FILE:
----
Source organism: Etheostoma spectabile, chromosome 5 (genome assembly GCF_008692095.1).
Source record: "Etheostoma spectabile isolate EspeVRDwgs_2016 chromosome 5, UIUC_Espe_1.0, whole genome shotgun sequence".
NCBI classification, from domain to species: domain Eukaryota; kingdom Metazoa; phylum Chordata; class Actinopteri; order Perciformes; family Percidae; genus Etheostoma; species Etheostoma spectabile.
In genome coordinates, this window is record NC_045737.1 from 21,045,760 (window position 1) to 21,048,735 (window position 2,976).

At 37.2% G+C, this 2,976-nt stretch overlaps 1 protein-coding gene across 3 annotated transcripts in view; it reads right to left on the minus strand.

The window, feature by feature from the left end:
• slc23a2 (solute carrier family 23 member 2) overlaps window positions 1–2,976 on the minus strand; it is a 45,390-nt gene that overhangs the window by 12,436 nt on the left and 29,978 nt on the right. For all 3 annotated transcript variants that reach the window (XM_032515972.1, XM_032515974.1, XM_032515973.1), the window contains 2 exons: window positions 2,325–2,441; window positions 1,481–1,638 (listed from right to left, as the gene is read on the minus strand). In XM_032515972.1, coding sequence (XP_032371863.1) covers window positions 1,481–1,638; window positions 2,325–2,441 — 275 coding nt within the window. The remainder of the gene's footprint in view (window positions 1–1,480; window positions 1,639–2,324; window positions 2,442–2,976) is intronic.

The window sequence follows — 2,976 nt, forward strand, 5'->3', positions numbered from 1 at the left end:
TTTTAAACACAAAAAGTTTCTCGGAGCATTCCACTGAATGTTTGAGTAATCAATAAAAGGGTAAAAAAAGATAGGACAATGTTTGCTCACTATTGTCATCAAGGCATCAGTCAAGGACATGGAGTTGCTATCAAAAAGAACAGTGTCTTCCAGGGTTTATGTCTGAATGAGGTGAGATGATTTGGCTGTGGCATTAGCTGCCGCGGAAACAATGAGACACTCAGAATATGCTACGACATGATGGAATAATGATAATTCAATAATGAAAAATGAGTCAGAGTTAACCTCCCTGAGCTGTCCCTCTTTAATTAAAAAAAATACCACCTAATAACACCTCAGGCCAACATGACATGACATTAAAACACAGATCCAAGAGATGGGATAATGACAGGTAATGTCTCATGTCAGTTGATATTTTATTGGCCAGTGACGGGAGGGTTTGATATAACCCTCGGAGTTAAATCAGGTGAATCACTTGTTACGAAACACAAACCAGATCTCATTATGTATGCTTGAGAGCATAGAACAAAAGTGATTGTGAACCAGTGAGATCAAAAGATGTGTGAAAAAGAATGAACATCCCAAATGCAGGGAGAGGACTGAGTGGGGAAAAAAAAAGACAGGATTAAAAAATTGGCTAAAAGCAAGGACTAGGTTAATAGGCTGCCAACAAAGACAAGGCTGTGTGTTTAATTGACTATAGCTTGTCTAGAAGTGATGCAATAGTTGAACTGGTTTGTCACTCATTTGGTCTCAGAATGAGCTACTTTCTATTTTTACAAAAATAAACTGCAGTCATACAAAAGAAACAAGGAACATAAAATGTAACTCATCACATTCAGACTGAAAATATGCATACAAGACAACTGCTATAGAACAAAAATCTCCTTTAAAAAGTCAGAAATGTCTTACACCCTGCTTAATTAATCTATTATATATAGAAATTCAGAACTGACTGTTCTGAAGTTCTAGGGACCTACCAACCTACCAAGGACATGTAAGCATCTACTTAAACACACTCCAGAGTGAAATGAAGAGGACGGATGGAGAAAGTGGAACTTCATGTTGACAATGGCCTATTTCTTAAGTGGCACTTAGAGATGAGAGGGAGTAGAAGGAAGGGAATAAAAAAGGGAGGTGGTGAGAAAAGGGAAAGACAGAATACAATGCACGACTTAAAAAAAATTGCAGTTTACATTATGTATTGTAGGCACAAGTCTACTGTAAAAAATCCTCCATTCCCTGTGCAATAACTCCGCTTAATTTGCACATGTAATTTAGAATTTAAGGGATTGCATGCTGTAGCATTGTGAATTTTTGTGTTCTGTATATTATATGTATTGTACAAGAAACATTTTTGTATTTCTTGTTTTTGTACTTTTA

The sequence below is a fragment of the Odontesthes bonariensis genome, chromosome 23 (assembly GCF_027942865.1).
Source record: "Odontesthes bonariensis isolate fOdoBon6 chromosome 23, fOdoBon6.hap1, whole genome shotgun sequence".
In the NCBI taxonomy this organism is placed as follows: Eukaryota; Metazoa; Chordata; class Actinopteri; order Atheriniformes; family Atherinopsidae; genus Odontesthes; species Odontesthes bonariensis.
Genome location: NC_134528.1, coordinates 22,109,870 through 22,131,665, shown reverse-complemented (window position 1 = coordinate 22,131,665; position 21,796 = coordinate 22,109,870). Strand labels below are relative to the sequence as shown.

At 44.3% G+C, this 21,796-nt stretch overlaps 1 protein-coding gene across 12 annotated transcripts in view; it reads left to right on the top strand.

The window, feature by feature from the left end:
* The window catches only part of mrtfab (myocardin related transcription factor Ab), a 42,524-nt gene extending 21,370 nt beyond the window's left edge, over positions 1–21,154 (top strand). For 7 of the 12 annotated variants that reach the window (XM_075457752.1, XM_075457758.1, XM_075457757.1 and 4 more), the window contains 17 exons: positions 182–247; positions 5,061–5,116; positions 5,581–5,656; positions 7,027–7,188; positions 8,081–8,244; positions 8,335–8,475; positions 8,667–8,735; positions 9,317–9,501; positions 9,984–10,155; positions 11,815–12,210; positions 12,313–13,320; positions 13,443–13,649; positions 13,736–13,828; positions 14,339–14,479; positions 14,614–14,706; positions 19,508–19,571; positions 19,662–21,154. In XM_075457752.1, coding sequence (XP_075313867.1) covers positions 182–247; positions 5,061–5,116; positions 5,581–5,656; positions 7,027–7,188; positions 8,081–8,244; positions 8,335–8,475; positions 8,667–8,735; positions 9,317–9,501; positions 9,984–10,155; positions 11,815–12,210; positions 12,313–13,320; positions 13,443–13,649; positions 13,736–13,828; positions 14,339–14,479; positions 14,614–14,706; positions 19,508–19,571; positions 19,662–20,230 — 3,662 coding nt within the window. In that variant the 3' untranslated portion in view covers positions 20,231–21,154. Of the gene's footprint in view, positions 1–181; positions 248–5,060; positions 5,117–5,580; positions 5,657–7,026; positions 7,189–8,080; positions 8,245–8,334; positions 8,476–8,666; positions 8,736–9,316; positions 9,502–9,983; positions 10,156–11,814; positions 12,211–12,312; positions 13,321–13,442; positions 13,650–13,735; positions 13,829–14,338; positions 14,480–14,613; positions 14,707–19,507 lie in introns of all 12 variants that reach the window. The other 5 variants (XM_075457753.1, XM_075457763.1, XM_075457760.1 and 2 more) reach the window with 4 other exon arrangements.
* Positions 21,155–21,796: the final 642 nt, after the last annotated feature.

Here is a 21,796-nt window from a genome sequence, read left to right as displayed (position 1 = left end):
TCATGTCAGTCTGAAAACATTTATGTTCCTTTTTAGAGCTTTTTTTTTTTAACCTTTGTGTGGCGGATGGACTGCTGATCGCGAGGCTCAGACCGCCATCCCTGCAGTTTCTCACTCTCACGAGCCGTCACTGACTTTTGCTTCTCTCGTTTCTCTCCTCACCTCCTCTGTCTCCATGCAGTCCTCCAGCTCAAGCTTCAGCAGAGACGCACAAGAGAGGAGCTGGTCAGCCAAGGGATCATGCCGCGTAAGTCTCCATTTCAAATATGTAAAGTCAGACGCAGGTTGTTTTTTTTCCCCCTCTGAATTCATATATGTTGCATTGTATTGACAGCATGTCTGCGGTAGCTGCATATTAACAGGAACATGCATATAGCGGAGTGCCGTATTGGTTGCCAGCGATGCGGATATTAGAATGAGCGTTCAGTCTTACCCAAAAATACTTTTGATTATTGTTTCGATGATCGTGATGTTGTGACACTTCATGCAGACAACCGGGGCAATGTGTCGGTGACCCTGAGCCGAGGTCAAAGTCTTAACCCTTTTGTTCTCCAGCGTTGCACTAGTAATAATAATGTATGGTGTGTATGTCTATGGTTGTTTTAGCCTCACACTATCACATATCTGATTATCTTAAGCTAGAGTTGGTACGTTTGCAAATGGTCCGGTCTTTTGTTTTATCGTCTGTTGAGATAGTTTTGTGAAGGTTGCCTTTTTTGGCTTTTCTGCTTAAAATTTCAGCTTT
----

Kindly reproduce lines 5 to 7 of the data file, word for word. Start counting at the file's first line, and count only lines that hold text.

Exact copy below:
At 37.2% G+C, this 2,976-nt stretch overlaps 1 protein-coding gene across 3 annotated transcripts in view; it reads right to left on the minus strand.

The window, feature by feature from the left end:
• slc23a2 (solute carrier family 23 member 2) overlaps window positions 1–2,976 on the minus strand; it is a 45,390-nt gene that overhangs the window by 12,436 nt on the left and 29,978 nt on the right. For all 3 annotated transcript variants that reach the window (XM_032515972.1, XM_032515974.1, XM_032515973.1), the window contains 2 exons: window positions 2,325–2,441; window positions 1,481–1,638 (listed from right to left, as the gene is read on the minus strand). In XM_032515972.1, coding sequence (XP_032371863.1) covers window positions 1,481–1,638; window positions 2,325–2,441 — 275 coding nt within the window. The remainder of the gene's footprint in view (window positions 1–1,480; window positions 1,639–2,324; window positions 2,442–2,976) is intronic.